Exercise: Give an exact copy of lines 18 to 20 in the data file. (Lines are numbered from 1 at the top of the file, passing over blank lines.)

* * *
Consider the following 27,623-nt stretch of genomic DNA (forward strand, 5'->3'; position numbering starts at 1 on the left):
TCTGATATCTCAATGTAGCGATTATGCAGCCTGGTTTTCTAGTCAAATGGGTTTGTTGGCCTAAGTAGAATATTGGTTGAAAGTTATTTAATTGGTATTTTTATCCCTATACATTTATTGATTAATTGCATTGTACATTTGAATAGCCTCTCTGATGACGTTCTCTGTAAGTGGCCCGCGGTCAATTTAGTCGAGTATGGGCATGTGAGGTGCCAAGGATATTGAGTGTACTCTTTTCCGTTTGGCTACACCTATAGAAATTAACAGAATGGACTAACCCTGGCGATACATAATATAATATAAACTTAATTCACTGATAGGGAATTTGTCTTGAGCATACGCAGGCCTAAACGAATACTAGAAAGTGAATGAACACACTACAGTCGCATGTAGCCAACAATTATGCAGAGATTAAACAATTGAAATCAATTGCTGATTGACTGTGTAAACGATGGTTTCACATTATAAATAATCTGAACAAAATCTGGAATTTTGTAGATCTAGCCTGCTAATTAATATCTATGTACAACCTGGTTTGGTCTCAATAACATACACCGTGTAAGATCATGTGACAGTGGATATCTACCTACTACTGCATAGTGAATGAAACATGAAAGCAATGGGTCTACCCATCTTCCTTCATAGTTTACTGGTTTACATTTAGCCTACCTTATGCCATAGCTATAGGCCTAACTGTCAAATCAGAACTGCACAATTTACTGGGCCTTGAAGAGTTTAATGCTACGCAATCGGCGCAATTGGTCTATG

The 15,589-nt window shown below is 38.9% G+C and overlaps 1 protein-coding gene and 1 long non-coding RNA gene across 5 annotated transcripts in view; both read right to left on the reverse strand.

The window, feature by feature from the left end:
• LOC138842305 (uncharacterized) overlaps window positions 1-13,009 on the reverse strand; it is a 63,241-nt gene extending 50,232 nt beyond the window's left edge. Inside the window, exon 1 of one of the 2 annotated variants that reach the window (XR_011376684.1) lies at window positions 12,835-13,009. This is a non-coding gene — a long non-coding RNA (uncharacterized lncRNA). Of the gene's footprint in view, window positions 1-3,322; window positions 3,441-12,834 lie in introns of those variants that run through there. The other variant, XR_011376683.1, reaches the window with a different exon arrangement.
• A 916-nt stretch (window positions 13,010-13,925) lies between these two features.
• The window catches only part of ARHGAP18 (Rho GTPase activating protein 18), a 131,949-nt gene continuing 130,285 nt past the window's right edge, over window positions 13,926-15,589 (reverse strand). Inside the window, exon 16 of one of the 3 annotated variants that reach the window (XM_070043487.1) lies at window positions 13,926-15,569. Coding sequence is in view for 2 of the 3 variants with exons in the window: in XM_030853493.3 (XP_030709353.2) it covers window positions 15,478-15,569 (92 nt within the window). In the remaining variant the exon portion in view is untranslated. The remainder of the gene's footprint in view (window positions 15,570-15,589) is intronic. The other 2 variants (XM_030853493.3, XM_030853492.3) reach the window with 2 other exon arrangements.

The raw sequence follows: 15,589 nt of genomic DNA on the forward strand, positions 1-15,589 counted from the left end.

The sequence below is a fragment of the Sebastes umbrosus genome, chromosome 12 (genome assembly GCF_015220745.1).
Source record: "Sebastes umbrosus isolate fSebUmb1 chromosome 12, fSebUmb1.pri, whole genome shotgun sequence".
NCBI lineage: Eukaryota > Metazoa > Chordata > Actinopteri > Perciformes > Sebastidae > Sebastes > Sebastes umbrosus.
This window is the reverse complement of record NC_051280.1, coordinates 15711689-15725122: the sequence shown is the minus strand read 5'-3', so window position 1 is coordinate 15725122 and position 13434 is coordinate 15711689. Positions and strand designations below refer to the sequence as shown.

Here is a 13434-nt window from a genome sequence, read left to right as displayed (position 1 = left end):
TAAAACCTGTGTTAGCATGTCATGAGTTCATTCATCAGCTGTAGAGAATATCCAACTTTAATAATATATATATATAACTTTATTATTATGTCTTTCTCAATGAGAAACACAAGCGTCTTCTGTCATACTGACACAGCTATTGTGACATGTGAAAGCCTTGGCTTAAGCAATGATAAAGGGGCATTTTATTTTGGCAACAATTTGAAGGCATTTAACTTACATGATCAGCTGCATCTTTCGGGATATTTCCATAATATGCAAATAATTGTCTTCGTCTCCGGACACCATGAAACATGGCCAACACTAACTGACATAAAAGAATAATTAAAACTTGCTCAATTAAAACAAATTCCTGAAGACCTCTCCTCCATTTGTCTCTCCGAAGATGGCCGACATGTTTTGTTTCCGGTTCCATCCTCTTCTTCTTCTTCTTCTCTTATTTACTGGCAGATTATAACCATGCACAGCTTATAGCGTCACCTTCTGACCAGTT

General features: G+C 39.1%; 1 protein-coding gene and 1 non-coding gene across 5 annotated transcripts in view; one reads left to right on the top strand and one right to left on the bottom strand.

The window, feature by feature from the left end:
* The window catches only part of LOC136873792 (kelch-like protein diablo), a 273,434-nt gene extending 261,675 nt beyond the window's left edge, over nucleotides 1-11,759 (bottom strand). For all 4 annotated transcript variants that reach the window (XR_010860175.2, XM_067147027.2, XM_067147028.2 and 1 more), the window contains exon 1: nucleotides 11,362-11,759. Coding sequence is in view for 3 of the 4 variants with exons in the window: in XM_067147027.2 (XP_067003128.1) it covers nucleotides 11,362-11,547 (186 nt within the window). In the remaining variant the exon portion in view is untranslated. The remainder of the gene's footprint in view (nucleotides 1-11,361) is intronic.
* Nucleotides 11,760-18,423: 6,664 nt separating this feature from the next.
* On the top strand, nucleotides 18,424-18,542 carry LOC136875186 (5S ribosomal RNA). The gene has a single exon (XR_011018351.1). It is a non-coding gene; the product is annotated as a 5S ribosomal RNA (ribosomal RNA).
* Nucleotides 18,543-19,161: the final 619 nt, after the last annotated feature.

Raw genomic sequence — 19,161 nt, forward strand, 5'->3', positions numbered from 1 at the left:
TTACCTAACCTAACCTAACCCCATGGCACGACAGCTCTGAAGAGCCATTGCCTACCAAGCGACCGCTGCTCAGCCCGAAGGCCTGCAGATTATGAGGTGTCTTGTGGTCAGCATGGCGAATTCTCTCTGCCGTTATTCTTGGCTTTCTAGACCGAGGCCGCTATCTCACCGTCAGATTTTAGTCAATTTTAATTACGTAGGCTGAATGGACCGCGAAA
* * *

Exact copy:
* Nucleotides 11,760-18,423: 6,664 nt separating this feature from the next.
* On the top strand, nucleotides 18,424-18,542 carry LOC136875186 (5S ribosomal RNA). The gene has a single exon (XR_011018351.1). It is a non-coding gene; the product is annotated as a 5S ribosomal RNA (ribosomal RNA).
* Nucleotides 18,543-19,161: the final 619 nt, after the last annotated feature.